Cistercian Monastery

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Cistercian Monastery


Image of the Cistercian Monastery located in Cumberland, RI.

Excerpt from Cumberland Public Library Monastery History:
The Cumberland Public Library is situated on the site of the Monastery of Our Lady of the Valley, occupied by the monks of the Cistercian Order of the Strict Observance, commonly known as Trappists. The story began in Nova Scotia in 1892, when a fire destroyed the Abbey of Petit Clairvaux. The monks then needed to re-locate elsewhere.

Dom John Murphy purchased 530 acres of land in the Town of Cumberland in August of 1900 from the Right Reverend Matthew Harkins, Bishop of Providence. Temporary quarters were quickly constructed, establishing one of the first Trappist monasteries in United States. The name of Our Lady of the Valley was selected because the nearest village was named Valley Falls and the site overlooked the Blackstone River. The monks themselves quarried the granite stone on the property to erect the many buildings.

The first building was constructed in 1902. It served as the entire monastery, for both monks and lay guests, until the church was dedicated in 1928. It then became the Guest Wing. It was here that the disastrous fire of 1950 began. Ironically, this building was one of the few made of wood, having only a stone facade. It was scheduled to be torn down and replaced at a later date. Daily life at Our Lady of the Valley held to a strict routine. The community rose at 2:00 A.M., earlier on feast days and Sundays, and spent the day in liturgical and mental prayer, study and manual labor. Most of the manual labor is done by lay brothers, who either do not have the aptitude for study or do not wish to become priests. While the lay brothers did the manual work, the religious did the "work of God". Both priests and lay brothers ate very sparingly, mostly bread, vegetables and tea or coffee. Meat was only given to those who needed it because of illness. The Cistercians are under a rule perpetual silence, which was conducive to the observance of regular discipline. While they were allowed to speak with superiors and sometimes others, they developed a system of sign language that contained simple verbs, nouns and adjectives for all other conversation.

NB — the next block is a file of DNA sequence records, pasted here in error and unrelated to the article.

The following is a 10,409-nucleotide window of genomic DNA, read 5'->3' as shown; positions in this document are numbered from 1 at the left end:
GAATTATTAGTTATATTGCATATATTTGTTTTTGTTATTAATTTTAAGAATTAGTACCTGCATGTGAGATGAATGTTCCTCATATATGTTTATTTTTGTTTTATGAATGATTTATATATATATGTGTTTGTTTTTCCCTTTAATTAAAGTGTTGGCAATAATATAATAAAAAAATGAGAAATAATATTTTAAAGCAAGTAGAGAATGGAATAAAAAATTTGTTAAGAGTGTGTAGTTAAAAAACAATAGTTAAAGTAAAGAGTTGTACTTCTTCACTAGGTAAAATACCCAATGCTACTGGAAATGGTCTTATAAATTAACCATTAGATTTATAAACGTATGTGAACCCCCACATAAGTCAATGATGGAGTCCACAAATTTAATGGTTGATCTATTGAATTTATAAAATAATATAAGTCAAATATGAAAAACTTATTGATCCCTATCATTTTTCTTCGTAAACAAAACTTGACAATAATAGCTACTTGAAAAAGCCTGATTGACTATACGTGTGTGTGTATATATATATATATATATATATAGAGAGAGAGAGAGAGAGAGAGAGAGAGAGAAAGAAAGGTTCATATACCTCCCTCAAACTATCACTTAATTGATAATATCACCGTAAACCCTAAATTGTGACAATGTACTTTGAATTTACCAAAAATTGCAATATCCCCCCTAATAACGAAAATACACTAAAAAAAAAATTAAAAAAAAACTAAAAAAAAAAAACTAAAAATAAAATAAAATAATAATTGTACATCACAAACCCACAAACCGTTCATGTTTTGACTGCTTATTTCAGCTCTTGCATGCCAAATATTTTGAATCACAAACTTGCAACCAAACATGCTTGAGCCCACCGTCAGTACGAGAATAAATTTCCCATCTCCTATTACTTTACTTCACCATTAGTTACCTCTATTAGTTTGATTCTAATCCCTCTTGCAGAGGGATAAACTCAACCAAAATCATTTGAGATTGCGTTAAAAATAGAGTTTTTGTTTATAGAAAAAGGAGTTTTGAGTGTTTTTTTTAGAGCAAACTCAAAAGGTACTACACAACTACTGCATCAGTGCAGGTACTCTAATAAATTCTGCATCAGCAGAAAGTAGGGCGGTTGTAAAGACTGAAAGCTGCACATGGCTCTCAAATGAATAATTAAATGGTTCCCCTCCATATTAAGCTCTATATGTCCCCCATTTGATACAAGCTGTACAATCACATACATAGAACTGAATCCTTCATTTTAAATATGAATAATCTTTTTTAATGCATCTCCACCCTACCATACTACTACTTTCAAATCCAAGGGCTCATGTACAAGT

On March 21, 1950, a terrible fire destroyed the Guest House and most of the church. The fire was discovered under the stairway of the Guest House. It spread quickly in the dormitory and leapt to the roof of the church. All of the 140 monks inside were able to escape, some of them by using ladders and others dropping 20 feet from the windows. The battle against the fire began with a bucket brigade of monks who were later joined by fire fighters from 10 communities. After the fire, volunteers used outdoor stoves to provide soup for the displaced monks. Damages were estimated to be $2 million in 1950 dollars, so one can imagine the cost in today's economy. After the fire, the monastic community decided to build on a larger piece of property they owned in Spencer, Massachusetts. This was to have been a second community. They are still there today.


Howard W. Preston




Rhode Island State Archives


November 1928


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Howard W. Preston, "Cistercian Monastery," in Virtual Exhibits, Item #711, (accessed August 22, 2019).